Albeit depicted in a semi-fictional account, the prisoner scene represents authentic Russia of almost two hundred years ago. Would anything of the sort be even conceivable in the equally authentic, thoroughly dechristianized West of today? Well, Julian Assange’s London District Court hearing in October largely answers that question (also here).

Most will vividly recall Madeleine Albright’s offhand remark in front of television cameras that snuffing out half a million Iraqi children was “a hard choice, but worth it.” As Gilbert Mercier points out in the wake of the latest Thanksgiving holiday celebration in America, “[i]n many ways, the US’ celebration of Thanksgiving is analogous to setting aside a day in Germany to celebrate the Holocaust. Thanksgiving is the American Holocaust. The original crimes of genocide and slavery are not limited to US early history but have found an extension in the policies of modern-day US. The systematic assault on other nations and cultures still goes on under various pretenses or outright lies. United States wars of empire are going on today more than ever before.”

That is arguably correct, but also projects an incomplete and perhaps even partially misleading picture. History is full of examples of cruelty directed toward others, exercised to secure some advantage and benefit for one’s own group or community. The peculiarity of the current situation, however, is precisely that “one’s own” seem to be disenfranchised and targeted as much as those who by definition are excluded from imperial benevolence, such as Iraqi children or the “merciless Indian savages,” as they are indelicately designated in the Declaration of Independence.

One wonders how Thomas J. Franzen, a thirty-seven year-old Illinois man who had never been arrested or committed a crime before being diagnosed with stage three testicular cancer that had spread to both his lungs and abdominal cavity, spent his Thanksgiving this year. Franzen committed the grave infraction of attempting to self-medicate, by ordering 176 ounces (5,000 grams) of cannabis infused chocolate from California to treat his cancer induced pain and suffering. There, it is apparently legal for medical purposes, but not so in Illinois. The kind Illinois prosecutor who handled the case said that “[i]n recognition of the seriousness of Mr. Franzen’s medical condition, our office reduced a 12-year mandatory minimum sentence to four years, of which he is required to serve only two years.” So far, the Thanksgiving turkey has not been heard from, but cancer patient Franzen ought certainly to feel grateful for the huge break, laced with prosecutorial compassion, that he got.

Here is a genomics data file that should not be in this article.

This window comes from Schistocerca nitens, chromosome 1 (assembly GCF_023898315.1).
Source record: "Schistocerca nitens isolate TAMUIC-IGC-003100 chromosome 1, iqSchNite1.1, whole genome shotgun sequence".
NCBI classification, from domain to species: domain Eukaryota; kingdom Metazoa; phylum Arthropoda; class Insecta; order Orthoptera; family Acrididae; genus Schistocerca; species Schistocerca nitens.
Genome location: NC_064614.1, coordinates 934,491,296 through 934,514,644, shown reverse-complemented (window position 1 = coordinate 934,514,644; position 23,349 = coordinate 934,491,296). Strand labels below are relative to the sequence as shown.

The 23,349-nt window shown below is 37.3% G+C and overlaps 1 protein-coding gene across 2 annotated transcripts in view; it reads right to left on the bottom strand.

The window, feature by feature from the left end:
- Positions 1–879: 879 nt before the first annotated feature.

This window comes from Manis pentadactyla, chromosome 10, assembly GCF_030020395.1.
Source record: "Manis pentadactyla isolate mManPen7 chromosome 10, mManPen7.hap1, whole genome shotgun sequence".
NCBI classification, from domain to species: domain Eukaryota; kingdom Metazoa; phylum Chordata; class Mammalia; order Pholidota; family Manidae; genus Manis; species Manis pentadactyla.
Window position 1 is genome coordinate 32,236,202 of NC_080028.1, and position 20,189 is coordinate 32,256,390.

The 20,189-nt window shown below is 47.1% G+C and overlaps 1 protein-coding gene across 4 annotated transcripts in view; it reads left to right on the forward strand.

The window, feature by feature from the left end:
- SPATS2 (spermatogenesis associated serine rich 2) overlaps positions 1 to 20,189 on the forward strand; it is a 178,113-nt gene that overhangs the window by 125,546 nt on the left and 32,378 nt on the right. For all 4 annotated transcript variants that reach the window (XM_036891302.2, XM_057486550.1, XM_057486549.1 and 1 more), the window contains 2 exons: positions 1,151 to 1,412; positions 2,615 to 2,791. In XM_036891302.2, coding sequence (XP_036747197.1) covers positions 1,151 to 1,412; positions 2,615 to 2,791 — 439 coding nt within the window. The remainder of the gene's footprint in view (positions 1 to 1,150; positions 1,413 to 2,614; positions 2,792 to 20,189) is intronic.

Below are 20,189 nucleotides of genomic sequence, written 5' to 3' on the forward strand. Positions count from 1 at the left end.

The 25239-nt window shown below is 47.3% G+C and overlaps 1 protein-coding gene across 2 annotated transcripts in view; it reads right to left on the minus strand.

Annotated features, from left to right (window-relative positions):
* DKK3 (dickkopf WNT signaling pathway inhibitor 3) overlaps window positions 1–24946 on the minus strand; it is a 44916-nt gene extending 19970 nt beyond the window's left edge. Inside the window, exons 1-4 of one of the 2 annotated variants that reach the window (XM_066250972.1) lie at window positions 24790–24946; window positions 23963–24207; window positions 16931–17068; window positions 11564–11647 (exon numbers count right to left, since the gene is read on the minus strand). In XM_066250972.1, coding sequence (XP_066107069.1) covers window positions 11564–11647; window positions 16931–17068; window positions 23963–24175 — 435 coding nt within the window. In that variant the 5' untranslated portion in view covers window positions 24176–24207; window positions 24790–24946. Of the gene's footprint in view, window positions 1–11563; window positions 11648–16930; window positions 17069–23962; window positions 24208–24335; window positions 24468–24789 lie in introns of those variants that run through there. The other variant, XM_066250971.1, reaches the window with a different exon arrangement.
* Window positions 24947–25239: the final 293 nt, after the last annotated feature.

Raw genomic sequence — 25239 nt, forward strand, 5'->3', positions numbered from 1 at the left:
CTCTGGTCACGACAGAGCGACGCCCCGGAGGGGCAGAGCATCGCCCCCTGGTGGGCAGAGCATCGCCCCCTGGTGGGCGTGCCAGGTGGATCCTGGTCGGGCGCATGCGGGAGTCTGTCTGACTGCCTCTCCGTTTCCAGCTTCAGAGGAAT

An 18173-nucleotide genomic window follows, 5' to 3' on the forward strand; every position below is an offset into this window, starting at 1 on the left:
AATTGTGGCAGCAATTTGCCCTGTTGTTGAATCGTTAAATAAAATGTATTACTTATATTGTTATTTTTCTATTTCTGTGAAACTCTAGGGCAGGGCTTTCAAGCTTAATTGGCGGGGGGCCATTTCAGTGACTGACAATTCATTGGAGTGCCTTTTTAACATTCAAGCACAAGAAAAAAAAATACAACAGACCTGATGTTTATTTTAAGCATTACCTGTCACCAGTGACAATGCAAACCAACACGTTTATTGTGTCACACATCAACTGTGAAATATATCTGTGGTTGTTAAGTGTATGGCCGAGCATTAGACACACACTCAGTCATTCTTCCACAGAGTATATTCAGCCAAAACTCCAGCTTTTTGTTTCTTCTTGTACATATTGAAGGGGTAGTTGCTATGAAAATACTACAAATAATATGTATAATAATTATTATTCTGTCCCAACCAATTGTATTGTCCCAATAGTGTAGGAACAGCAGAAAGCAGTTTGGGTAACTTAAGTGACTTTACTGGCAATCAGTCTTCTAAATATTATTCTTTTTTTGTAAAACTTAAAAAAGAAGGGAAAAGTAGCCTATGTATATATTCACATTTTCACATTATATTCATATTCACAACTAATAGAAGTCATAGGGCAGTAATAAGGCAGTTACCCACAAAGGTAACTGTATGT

Immigration authorities, always on the lookout for illegals, seem to be even less endowed with the milk of human kindness than their colleagues in the judicial apparatus. While, under a pharisean provision of federal law, the Department of Homeland Security (DHS) is prohibited from arresting undocumented immigrants in certain “sensitive locations,” such as courthouses and hospitals, Physicians for Human Rights reports that agents frequently flout the law, even at community hospitals. In fact, PHR reports cases of egregious violations where medical advice was ignored and patients undergoing urgent treatment were arrested and their treatment was impeded, e.g.:

“Jose de Jesus Martinez was reportedly visiting his injured son in the intensive care unit of a San Antonio hospital when ICE agents entered and accosted him. Oscar Millan was reportedly arrested while attempting to pick up his newborn son from a hospital in Boston, and Joel Arrona was detained by ICE while driving his pregnant wife to a hospital for a cesarean section, leaving her to drive herself to the hospital alone to deliver her baby.”

One would think that the palpable absence of human compassion of the sort that was depicted in Russia’s treatment of political prisoners almost two centuries ago would be noticed and a remedy would eagerly be sought by bringing God’s word to hardened hearts. But alas, a preacher who tried to do precisely that on a Canadian street corner, instead of being heeded, was arrested for “disturbing the peace.” The edifying scene can be watched here.